At that time though, there were lots of bands in competition for the coveted Next Big Thing assignment – anybody remember The Alarm?

  • http://playitandbedamned.blogspot.com/ rob

    The Alarm actually opened up for U2 for much of the “Under the Blood Red Sky”/”War” tour. They only had their EP out with “The Stand.”

    I would argue thata few American bands werea lso competing for that distinction: Red Rockers, last week's featured artist The Unforgiven, The Rain Makers, Ten Ten…

  • OJ Incandenza

    That, and “White City” too. Plus the Cult's “Love” album.

    I think it's been suggested elsewhere on this site that Big Country were cursed to one-hit wonderdom by having a huge lead single that had the band's name in the title (see also Box, Living in A).

    But then would “Fields of Fire”, “Harvest Home” or even “Wonderland” (outstanding tracks that they all were, and are) have worked as well as a first impression?

  • http://www.popdose.com jefito

    Heck, the BoDeans even tried being the next U2 for a minute.

  • OJ Incandenza

    Ah yes, the Alarm. Great band (even if their albums got more and more uneven, and I don't think they even saw any chart until dreck like “Presence of Love” and “Sold Me Down the River”), but I don't think early 80s Middle America was quite ready for that hair.

  • http://marcmaronrules.blogsopt.com/ Michael

    A very good band..So sad about Stuart Adamson..
    I thought Big Country was a Scottish band ?
    But,I've been wrong before.. :)

  • JohnHughes

    They are Scottish, yes – you may have misread where I said U2 were looking over their Irish shoulders.

  • Jeff

    Big Country is my favorite band, hands down, period, end of story.

    I've always lamented the fact that they never managed to be as successful in the U.S. as they were in The U.K. and Europe – heck, they were one of, if not THE first rock band to play a concert in Russia, and they were so well received by the fans of the Rolling Stones that they were asked to open for them on several legs of one of their European tours.

    Every single member of that band was and is a fantastic musician. Mark Brzezicki played on The Cult's Love album (well, every song EXCEPT that one), and I think he also played on Fish's (of Marillion fame) solo debut. Tony played with The Pretenders. Stuart's work in The Skids is incredible for being such a young kid at the time – he wrote “The Saints are Coming”, which, irony of ironies, U2 covered with Green Day at that New Orleans Saints game a few years ago.

    What kills me most about this band is that while I was enjoying the hell out of them in high school (early 80's, god I'm old), my friends were all into hair metal and actually laughed at Stuart and the rest of the band for wearing plaid and making bagpipe noises – fast forward to college (late 80's early 90's, when Big Country was still pumping out great songs), and suddenly all of my hair-metal friends are sudden Big Country devotees. I never could figure that out.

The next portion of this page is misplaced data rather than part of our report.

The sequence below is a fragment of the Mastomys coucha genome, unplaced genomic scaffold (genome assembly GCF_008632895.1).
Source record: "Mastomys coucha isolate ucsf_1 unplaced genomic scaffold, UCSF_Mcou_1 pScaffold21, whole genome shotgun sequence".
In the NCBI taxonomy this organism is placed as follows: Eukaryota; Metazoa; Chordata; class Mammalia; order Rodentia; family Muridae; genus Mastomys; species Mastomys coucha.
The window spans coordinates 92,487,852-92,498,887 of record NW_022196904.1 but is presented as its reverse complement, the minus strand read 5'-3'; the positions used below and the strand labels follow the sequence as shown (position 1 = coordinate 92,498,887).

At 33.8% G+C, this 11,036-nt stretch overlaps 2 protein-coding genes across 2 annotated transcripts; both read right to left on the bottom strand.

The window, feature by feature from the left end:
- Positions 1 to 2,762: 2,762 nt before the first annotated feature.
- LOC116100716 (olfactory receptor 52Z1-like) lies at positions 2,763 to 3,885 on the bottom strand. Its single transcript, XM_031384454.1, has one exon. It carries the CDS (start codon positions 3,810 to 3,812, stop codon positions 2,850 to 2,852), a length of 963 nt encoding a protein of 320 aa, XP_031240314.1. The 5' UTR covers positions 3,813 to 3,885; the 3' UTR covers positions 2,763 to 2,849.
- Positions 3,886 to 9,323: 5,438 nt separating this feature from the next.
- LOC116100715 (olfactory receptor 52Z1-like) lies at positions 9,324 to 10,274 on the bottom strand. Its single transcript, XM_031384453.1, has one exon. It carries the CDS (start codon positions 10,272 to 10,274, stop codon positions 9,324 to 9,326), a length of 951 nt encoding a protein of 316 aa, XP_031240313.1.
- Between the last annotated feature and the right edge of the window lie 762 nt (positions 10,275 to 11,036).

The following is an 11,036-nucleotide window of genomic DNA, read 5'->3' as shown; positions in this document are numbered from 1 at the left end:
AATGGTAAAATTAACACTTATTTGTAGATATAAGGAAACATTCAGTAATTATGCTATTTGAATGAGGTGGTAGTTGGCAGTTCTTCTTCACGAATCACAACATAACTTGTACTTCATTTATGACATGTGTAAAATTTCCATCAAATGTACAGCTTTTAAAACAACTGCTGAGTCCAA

Outside of “Look Away”, I think that Big Country only had one more minor 'hit' in the U.S with “The One I Love”, for the album The Buffalo Skinners, which was sadly underrated.

    I could go on for days about the greatness of this band. Thanks for shining the spotlight on them

  • Pete

    I always thought this song should have been bigger…the hook is easily as catchy as “In a Big Country”.

  • Jeff

    Not to mention that the B-Side of that 12″ contained the (at the time) only way to get the soundtrack to the film Restless Natives – the second half of the soundtrack was included as the B-Side of the single The Teacher.

    The entire soundtrack was later released on the double-CD collection Restless Natives & Rarities – well worth tracking down for a great collection from Big Country.

  • OJ Incandenza

    There's a 12″ mix that runs about 6:30 on the German-import “Seer” CD, along with a bizarre 'disco mix' of “One Great Thing” with saxophones and everything … if you've ever wondered what the Miami Vice theme would sound like if the show were set in Glasgow, I guess this would answer your question.

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  • Awe

    Way back in 83 I was 16 and both “War” and “The Crossing” were my favorite albums. I played them to death and I don't think I ever since have been so passionate aboute any records as I was then. I was not aware of that Stuart Adamson commited suicide i 2001, so I am a bit sad reading it today. I suppose I would have heard of it if it was Bono who had done it instead.

  • Awe

    Way back in 83 I was 16 and both “War” and “The Crossing” were my favorite albums. I played them to death and I don't think I ever since have been so passionate aboute any records as I was then. I was not aware of that Stuart Adamson commited suicide i 2001, so I am a bit sad reading it today. I suppose I would have heard of it if it was Bono who had done it instead.

  • Awe

    Way back in 83 I was 16 and both “War” and “The Crossing” were my favorite albums. I played them to death and I don't think I ever since have been so passionate aboute any records as I was then. I was not aware of that Stuart Adamson commited suicide i 2001, so I am a bit sad reading it today. I suppose I would have heard of it if it was Bono who had done it instead.